Parents with postnatal rage symptoms need to remember that they are not alone in their experience. 

“Rage can be a common part of early parenthood, particularly with sleep-deprivation and coping with the challenges of becoming a parent,” says Dr Highet.

“It’s important to not underestimate the impact of sleep-deprivation and hormonal fluctuations on your ability to cope.” 

It is also important to remember that it’s okay for children to see their parents expressing their feelings, that parents are human and that we can also ‘lose it’ at times. 

After all, it gives them permission to not only do the same, but not suffer any guilt for experiencing those emotions. 

“Consider journalling to keep track of what can potentially trigger you,” Dr Highet recommends. 

“It can be useful to understand patterns and help determine where you might need additional support.”

Another strategy is to know when to ask for help, hold firm on your boundaries and lower your expectations. 

“If you know that your baby’s crying will set you off, ask for help from your partner, friend or family member while you catch your breath,” Dr Highet says. 

“Equally, if it’s too much pressure to have visitors, say ‘no’.

“And lowering your expectations of housework or keeping the to-do list to the bare minimum can help to lower feeling overwhelmed.”

When the rage does take hold, it’s advised to try to slow your breathing by breathing in for two seconds and out for four seconds until your heart rate slows down.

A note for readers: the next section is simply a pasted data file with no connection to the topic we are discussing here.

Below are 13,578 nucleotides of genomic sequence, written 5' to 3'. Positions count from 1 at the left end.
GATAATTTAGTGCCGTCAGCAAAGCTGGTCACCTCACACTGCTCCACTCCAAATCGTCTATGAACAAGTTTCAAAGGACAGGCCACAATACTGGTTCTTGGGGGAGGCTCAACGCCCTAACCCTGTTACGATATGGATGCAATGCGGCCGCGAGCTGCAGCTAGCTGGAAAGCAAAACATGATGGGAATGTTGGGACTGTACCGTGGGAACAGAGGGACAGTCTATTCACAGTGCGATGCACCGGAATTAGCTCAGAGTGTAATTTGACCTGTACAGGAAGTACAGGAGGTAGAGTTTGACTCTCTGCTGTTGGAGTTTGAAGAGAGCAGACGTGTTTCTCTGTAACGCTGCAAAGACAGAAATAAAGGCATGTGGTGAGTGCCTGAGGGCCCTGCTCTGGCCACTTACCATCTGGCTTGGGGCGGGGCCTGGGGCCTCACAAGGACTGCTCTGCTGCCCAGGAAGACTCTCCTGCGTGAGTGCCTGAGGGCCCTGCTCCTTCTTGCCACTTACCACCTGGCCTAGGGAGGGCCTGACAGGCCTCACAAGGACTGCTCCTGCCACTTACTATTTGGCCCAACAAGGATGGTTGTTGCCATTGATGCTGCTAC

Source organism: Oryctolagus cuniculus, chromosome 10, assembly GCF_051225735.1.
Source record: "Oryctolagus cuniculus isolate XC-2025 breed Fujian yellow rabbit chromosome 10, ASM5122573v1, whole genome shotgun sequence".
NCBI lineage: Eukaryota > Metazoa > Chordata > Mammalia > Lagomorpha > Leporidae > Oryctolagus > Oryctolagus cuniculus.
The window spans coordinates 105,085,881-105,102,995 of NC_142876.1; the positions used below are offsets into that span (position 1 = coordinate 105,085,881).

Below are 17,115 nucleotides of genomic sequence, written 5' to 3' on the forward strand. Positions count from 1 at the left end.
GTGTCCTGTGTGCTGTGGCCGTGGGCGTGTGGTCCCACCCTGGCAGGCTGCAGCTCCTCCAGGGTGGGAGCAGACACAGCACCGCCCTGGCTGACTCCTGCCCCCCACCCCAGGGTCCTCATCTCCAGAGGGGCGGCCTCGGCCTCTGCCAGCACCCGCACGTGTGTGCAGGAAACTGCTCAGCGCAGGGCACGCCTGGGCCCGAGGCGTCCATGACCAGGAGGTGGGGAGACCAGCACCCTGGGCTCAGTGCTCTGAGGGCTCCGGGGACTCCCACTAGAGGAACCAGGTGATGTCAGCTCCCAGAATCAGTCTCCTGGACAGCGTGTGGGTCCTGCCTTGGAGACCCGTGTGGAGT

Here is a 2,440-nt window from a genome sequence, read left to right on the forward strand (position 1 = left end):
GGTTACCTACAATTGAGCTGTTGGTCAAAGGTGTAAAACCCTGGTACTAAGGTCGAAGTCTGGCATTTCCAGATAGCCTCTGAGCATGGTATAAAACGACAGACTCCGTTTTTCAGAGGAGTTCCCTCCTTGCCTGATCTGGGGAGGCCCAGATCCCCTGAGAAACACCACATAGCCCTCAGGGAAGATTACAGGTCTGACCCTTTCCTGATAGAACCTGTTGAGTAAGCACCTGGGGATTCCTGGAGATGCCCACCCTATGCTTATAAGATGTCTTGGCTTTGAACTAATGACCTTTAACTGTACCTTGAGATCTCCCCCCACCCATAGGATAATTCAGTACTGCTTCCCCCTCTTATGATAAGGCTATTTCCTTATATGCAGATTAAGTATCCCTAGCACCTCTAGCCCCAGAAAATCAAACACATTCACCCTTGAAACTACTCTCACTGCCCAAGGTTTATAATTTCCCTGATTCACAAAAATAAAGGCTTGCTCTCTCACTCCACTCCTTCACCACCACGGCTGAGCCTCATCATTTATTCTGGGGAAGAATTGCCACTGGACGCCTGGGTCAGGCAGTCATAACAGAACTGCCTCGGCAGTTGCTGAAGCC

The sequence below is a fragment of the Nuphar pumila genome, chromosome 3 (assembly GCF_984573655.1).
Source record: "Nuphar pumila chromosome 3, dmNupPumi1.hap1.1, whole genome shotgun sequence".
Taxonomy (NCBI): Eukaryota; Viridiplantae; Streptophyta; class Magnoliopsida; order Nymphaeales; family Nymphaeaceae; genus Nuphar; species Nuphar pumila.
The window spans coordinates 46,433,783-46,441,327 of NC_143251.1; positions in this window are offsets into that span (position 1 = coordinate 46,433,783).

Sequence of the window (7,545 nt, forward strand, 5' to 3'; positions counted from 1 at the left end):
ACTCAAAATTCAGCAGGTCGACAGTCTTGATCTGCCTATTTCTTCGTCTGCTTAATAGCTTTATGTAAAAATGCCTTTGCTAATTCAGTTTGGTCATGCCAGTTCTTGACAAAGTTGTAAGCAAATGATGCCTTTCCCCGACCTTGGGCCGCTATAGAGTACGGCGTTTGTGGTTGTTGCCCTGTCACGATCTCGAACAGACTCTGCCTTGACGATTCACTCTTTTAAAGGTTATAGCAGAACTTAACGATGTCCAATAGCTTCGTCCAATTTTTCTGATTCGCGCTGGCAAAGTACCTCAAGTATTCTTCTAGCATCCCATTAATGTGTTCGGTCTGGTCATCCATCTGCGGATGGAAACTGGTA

COPE  has developed resources and support tools so parents with postnatal rage can access free, online help. 

How to support a partner or friend with postnatal rage symptoms

As a support person, Dr Highet advises encouraging your partner, friend or family member with postnatal rage to seek medical support by speaking to a GP or health professional. 

“Practical support, like taking the older children to a playground, or watching the baby while the parent showers, can be really beneficial,” she adds.

She also recommends ensuring the parent has time for themselves, especially if they are becoming distressed. 

“Look after the baby while they do something that is purely for themselves, whether that is going for a run, listening to music or talking to a friend,” she says. 

“Also, if they are feeling distressed and you aren’t physically there with them, encourage them to place the baby somewhere safe, like a cot, and take five minutes for themselves.”

Finally, encourage them to build a support network around them. 

They can do this by connecting with other new parents in a similar stage of parenthood, either face to face, or via COPE’s Mama Tribe which has local face-to-face or online catch ups with other mothers. 

“It can be helpful finding women who are experiencing similar challenges, and to be able to discuss these in a safe and non-judgmental space,” Dr Highet says.

Ready to COPE is another resource parents can use to receive free, timely support and information through the first year of parenthood.